“Mr. Van Buren…” began Mrs. Lewis indignantly. But he stopped her mid-sentence.
“No, no, don’t thank me. Parting with such a valuable, pedigreed animal is
heart-rending to say the least, but I’m prepared to make the sacrifice for the sake of the children.”
With that, he put the end of Ephraim’s rope into Mrs. Lewis’ hand, turned around, and left the room with a well-satisfied grin on his face. Shaking with rage, Mrs. Lewis grabbed Suzy with one hand, Ephraim with the other, and militantly marched them out to the car. “I shan’t have that ill-behaved animal in my car. Oh, the insult…such monstrous disrespect to a just cause and to the ladies of the community.”
These words echoed widely across the county as the story of Ephraim was told from person to person. Suzy had walked Ephraim back to school where he was tied to a stake, happily chewing on the spring grass and awaiting his day at the auction.
The town became divided as the ladies of the charitable society became more outraged at Van Buren’s insult, while others thought it a clever joke. Suzy had to tell the story of Ephraim’s ill-mannered conduct over and over. Many came to stare at Ephraim, the celebrity donkey, over the school fence. Unconcerned, he stoically ignored them and continued his feast on tender sprouts of spring grass.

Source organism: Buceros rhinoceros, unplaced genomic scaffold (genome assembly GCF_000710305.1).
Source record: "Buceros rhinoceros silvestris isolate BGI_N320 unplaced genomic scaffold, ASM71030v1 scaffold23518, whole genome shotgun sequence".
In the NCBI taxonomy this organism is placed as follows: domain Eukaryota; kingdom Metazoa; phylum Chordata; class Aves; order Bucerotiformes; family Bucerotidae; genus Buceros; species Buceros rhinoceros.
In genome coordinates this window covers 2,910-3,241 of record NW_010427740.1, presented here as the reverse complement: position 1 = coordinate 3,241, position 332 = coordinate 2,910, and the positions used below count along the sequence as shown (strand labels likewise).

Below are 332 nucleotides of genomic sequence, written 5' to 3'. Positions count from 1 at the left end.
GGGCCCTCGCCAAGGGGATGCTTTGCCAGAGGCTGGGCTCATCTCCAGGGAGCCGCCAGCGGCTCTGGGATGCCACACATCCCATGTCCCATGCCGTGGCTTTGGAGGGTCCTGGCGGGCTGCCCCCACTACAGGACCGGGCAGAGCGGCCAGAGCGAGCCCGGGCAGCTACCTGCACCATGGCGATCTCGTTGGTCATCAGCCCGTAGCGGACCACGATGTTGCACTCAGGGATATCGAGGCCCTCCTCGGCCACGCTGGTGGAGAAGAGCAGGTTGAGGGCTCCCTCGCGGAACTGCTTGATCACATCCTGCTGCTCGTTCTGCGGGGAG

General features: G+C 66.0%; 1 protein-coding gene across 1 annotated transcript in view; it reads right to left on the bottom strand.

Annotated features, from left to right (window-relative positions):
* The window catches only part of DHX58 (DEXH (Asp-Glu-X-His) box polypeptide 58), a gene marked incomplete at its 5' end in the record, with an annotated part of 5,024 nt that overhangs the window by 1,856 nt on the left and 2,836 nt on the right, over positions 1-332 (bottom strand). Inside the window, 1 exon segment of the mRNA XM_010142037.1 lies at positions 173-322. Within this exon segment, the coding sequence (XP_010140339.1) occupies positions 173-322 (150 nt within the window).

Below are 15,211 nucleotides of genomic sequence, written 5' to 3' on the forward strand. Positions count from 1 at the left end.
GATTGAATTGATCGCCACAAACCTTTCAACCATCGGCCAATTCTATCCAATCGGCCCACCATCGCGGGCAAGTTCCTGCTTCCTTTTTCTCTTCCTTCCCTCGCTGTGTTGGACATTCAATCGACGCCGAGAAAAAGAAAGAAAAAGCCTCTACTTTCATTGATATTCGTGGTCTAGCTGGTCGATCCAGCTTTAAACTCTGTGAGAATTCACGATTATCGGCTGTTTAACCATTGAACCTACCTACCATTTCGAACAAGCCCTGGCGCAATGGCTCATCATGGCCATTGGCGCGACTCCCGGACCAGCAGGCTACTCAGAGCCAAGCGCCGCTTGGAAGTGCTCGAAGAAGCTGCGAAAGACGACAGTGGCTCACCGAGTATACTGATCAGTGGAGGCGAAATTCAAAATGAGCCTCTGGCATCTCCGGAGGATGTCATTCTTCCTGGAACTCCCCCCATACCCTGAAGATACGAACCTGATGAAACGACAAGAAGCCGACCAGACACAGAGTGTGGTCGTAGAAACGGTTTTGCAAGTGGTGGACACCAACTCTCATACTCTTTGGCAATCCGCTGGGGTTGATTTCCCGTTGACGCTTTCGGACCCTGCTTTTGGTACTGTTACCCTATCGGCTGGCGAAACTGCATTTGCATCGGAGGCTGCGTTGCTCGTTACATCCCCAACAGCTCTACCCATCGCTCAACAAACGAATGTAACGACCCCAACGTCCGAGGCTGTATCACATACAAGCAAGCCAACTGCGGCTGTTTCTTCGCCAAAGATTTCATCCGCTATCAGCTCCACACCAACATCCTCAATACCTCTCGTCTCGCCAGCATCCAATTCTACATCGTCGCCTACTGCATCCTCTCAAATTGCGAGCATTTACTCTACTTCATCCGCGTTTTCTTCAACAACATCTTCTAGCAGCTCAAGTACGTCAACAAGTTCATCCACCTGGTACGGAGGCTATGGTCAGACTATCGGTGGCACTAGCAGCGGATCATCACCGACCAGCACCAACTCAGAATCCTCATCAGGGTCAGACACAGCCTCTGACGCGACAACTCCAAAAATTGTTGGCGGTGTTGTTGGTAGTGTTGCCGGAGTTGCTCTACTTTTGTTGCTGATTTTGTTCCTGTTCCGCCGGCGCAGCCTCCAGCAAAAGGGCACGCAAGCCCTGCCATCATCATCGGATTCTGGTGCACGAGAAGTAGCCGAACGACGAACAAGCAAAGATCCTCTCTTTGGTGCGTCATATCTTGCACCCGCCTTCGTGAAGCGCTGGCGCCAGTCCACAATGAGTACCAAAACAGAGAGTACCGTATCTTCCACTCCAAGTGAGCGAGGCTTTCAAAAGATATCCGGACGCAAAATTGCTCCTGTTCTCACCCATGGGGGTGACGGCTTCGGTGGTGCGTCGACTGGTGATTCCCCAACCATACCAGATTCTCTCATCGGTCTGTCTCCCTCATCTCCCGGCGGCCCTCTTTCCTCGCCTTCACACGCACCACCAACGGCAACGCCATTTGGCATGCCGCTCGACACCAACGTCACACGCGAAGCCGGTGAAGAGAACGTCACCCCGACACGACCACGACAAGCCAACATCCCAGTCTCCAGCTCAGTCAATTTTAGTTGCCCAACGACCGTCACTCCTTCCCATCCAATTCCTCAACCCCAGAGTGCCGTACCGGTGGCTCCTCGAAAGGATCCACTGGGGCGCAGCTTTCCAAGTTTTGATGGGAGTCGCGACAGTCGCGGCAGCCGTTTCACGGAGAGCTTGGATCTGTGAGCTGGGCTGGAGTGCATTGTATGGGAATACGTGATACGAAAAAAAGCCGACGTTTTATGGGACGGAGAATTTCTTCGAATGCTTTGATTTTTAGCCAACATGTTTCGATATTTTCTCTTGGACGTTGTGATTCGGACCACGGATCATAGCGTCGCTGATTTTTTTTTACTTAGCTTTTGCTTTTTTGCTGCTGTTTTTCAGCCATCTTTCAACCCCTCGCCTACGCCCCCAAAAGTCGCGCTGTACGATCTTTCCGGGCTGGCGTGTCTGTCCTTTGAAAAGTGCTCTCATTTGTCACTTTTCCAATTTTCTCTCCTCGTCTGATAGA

The auction drew a larger crowd than anticipated, many coming to see where the vendetta over Ephraim the pedigreed donkey would end. When Van Buren and a group of his cronies showed up, Mrs. Lewis exclaimed loudly and indignantly, “Well, I never! Such audacity!” But Mr. Van Buren ignored the murmuring crowd and walked over to where Ephraim was patiently waiting. He tied a big blue ribbon around his flea-bitten tale. He then walked over to the auctioneer and handed him six pages of Ephraim’s pedigree, leading all the way back to Ephraim the First, of Galilee. A short argument ensued, but Van Buren insisted that Ephraim’s complete pedigree be read when he was auctioned off.
And so it was, that as the auctioneer, flushed and out of breath, finished reading Ephraim’s’ pedigree that Suzy raised her hand. “I’ll pay $4.68,” she said, clutching her piggy bank. Suzy had come to regard herself as Ephraim’s protector and she was not about to abandon him now. The crowd murmured their approval, but it was not to be. “$100 for that fine pedigreed animal,” cam Van Buren’s voice. “$150!” came another. Van Buren’s cronies had intermingled with the crowd, and as secretly instructed by him, were bidding against him until the final bid of $2,000 was made by Van Buren. Proudly Van Buren went to claim his prize, parading Ephraim and his blue ribbon in front of the flabbergasted crowd on his way to his truck. But when they caught their breath, the ladies crowded around him, kissing his cheeks until it looked as though he had a rare disease.
“Thank you, Mr. Van Buren, dear!” called Mrs. Lewis as she waved goodbye with her handkerchief, just before Mr. Van Buren escaped in his truck. Ephraim ignored her, as he spotted a bucket of oats in the corner of the back of the pickup truck.